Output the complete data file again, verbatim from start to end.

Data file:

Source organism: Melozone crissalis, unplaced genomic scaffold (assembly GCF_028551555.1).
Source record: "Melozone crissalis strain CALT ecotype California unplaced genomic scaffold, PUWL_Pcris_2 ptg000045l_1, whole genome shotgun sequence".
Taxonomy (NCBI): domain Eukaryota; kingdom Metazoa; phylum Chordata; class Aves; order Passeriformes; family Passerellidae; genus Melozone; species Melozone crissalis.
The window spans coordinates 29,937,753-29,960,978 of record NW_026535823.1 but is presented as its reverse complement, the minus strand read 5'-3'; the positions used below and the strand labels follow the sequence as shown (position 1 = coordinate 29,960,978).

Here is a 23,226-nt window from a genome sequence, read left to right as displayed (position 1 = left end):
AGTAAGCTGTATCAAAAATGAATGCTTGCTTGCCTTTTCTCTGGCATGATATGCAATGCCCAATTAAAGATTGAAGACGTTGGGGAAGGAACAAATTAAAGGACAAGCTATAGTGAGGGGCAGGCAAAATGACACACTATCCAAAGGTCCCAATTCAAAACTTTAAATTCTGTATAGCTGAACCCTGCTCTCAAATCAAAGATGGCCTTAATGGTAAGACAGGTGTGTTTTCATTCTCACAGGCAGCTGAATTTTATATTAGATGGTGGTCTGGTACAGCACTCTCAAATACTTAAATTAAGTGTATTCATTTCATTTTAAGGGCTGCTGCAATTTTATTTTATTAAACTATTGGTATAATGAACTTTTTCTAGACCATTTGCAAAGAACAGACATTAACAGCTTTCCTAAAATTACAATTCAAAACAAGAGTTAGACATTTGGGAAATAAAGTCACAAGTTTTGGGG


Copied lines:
Source organism: Melozone crissalis, unplaced genomic scaffold (assembly GCF_028551555.1).
Source record: "Melozone crissalis strain CALT ecotype California unplaced genomic scaffold, PUWL_Pcris_2 ptg000045l_1, whole genome shotgun sequence".
Taxonomy (NCBI): domain Eukaryota; kingdom Metazoa; phylum Chordata; class Aves; order Passeriformes; family Passerellidae; genus Melozone; species Melozone crissalis.
The window spans coordinates 29,937,753-29,960,978 of record NW_026535823.1 but is presented as its reverse complement, the minus strand read 5'-3'; the positions used below and the strand labels follow the sequence as shown (position 1 = coordinate 29,960,978).

Here is a 23,226-nt window from a genome sequence, read left to right as displayed (position 1 = left end):
AGTAAGCTGTATCAAAAATGAATGCTTGCTTGCCTTTTCTCTGGCATGATATGCAATGCCCAATTAAAGATTGAAGACGTTGGGGAAGGAACAAATTAAAGGACAAGCTATAGTGAGGGGCAGGCAAAATGACACACTATCCAAAGGTCCCAATTCAAAACTTTAAATTCTGTATAGCTGAACCCTGCTCTCAAATCAAAGATGGCCTTAATGGTAAGACAGGTGTGTTTTCATTCTCACAGGCAGCTGAATTTTATATTAGATGGTGGTCTGGTACAGCACTCTCAAATACTTAAATTAAGTGTATTCATTTCATTTTAAGGGCTGCTGCAATTTTATTTTATTAAACTATTGGTATAATGAACTTTTTCTAGACCATTTGCAAAGAACAGACATTAACAGCTTTCCTAAAATTACAATTCAAAACAAGAGTTAGACATTTGGGAAATAAAGTCACAAGTTTTGGGG